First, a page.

Iran's leader Mahmoud Ahmadinejad has promised $1bn (£493m) to help Bolivia exploit oil and gas reserves.
The two presidents formally established diplomatic relations
Mr Ahmadinejad made the pledge to his Bolivian counterpart, Evo Morales, during a brief visit there - part of a mini-tour to Latin American nations.
Mr Morales said their two countries would "work together from this day on".
Mr Ahmadinejad later flew to Venezuela to meet President Hugo Chavez, his main ally in Latin America. He will also visit Ecuador and Nicaragua.
The tour follows his address to the UN General Assembly in New York.
Mr Ahmadinejad's visit to Bolivia lasted only five hours.
At the meeting, the two presidents formally re-established diplomatic relations between their countries and agreed to design a five-year industrial co-operation accord with a $1bn investment.
Mr Morales's spokesman, Alex Contreras, said they also agreed to spend up to $100m (£49m) on technology, trade and industrial promotion.
Afterwards, Mr Ahmadinejad called the Bolivian leader his "dear brother" and said the trip was "the start of a deep relationship between both governments".
"We'll get rid of the poverty in our lands and give well-being to our peoples, and the people of Bolivia and the people of Iran will emerge victoriously," he said.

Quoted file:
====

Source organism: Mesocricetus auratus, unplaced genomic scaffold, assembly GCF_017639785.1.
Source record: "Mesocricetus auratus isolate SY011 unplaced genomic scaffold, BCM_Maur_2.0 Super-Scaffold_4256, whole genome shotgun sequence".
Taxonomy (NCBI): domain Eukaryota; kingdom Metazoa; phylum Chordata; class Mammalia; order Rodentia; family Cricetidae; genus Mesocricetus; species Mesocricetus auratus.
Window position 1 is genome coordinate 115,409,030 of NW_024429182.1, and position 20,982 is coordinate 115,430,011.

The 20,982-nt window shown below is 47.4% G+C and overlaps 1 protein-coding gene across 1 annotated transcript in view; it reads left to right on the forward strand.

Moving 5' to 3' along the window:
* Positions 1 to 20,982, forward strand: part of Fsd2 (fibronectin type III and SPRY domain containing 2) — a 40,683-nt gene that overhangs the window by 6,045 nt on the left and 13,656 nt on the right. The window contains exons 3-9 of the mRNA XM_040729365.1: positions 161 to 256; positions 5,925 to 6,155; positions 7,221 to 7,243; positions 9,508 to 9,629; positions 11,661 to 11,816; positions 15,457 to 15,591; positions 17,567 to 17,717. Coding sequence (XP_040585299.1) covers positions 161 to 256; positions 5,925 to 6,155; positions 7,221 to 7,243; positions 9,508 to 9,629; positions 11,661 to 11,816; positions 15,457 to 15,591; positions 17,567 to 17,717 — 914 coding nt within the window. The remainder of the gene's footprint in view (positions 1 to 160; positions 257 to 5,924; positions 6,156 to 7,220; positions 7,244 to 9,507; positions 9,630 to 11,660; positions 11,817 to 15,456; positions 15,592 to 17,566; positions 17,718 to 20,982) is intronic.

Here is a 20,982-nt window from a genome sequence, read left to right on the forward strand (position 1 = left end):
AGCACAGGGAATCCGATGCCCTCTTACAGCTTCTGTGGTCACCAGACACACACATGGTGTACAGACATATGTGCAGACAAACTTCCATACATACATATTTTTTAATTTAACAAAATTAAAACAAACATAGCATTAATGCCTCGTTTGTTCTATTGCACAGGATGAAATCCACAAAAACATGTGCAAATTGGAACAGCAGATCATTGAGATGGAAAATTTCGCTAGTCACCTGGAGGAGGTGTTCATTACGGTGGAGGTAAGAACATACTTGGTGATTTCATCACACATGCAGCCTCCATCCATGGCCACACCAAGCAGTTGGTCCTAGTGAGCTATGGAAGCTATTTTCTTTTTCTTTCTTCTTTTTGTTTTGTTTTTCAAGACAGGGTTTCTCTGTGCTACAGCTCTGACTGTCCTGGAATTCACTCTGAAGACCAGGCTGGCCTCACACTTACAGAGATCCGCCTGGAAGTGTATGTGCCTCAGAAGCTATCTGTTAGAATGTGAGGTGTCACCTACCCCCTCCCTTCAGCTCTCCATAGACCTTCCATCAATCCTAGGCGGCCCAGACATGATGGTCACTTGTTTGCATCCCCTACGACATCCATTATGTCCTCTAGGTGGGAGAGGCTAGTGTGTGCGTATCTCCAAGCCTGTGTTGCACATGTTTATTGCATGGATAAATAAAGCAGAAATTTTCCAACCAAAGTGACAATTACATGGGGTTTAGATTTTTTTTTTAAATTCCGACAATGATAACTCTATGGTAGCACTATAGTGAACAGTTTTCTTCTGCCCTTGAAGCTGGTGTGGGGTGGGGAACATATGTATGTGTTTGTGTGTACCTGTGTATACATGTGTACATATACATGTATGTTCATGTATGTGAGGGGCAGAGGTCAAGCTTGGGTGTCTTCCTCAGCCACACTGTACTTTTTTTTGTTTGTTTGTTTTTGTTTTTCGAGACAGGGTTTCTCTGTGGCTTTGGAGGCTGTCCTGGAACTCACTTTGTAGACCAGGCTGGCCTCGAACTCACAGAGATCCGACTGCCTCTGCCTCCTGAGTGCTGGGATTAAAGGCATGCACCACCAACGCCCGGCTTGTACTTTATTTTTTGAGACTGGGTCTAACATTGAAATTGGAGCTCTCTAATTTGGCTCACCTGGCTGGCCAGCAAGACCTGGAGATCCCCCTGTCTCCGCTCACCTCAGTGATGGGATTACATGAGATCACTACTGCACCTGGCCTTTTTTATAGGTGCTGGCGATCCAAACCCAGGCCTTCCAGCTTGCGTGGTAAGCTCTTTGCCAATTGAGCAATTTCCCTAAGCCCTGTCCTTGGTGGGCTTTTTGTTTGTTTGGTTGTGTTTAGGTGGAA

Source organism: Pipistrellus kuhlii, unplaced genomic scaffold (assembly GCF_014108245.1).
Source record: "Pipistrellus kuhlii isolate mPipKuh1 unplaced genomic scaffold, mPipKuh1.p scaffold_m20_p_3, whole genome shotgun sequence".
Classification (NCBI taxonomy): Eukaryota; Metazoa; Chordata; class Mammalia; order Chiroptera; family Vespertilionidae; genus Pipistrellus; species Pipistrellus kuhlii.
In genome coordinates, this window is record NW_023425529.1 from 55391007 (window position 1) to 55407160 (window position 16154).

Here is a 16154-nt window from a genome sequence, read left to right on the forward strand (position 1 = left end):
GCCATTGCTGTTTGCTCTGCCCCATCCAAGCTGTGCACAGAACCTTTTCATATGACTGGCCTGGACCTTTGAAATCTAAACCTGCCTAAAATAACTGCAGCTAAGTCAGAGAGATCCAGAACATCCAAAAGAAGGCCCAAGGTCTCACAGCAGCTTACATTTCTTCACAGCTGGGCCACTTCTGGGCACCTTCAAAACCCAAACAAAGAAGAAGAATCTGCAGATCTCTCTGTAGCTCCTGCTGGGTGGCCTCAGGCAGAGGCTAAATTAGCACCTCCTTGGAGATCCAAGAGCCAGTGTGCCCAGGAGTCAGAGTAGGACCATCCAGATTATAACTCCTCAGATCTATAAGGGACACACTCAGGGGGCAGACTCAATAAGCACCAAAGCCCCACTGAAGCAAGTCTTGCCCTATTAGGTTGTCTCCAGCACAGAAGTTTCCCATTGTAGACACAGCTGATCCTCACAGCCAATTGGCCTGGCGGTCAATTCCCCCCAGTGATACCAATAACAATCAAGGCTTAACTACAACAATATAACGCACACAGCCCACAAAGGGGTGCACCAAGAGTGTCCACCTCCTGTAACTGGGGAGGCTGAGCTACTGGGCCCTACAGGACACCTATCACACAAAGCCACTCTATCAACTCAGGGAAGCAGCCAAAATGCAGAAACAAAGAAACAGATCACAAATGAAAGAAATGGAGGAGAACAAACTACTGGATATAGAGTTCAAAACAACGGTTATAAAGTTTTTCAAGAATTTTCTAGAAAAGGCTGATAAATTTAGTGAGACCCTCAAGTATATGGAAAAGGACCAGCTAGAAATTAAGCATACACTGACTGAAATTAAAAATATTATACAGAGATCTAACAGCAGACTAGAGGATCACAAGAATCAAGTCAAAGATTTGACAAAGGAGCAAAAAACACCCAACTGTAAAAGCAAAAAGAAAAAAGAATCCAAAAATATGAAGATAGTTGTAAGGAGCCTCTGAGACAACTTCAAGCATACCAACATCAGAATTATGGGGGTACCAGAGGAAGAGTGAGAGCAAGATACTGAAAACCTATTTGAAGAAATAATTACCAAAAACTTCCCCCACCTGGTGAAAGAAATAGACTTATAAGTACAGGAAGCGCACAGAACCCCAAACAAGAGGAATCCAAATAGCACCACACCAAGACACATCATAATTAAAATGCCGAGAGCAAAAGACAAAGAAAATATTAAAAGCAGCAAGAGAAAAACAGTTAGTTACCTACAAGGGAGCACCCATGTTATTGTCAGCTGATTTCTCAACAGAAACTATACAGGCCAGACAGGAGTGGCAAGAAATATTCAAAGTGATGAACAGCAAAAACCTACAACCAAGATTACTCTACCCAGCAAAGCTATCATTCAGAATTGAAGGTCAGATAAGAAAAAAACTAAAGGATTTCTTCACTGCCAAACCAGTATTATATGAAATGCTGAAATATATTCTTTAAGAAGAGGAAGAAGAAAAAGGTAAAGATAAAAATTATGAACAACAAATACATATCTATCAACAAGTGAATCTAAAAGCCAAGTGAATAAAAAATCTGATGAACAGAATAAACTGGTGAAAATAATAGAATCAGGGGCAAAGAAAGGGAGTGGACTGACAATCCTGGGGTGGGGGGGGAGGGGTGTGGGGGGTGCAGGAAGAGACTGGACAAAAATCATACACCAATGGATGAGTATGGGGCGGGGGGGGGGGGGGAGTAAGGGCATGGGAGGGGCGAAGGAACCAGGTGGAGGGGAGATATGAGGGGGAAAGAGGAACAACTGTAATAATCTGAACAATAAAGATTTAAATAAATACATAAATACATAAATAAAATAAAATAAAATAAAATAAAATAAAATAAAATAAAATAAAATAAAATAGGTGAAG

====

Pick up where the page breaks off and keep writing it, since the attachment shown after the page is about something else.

Mr Morales responded with a promise that their nations would "work together from this day on, for our people, for life and for humanity".
He also dismissed concerns expressed by Bolivia's opposition groups that the country should not have welcomed the president of what they call a state that promotes terrorism.
"Bolivia has the right to have diplomatic relations with Latin America, Europe, Africa, and the Middle East. We will never promote war... but nor do we accept that in the name of peace, the criteria of the strongest prevails," he said, seemingly referring to Washington, which made its displeasure known.
The BBC's South America correspondent, Daniel Schweimler, says Iran is keen to develop alliances with countries that have shown their independence from the influence of the US.
Reports suggest Mr Ahmadinejad was also interested in the Andean nation's reserves of uranium for use in Iran's nuclear industry, our correspondent says.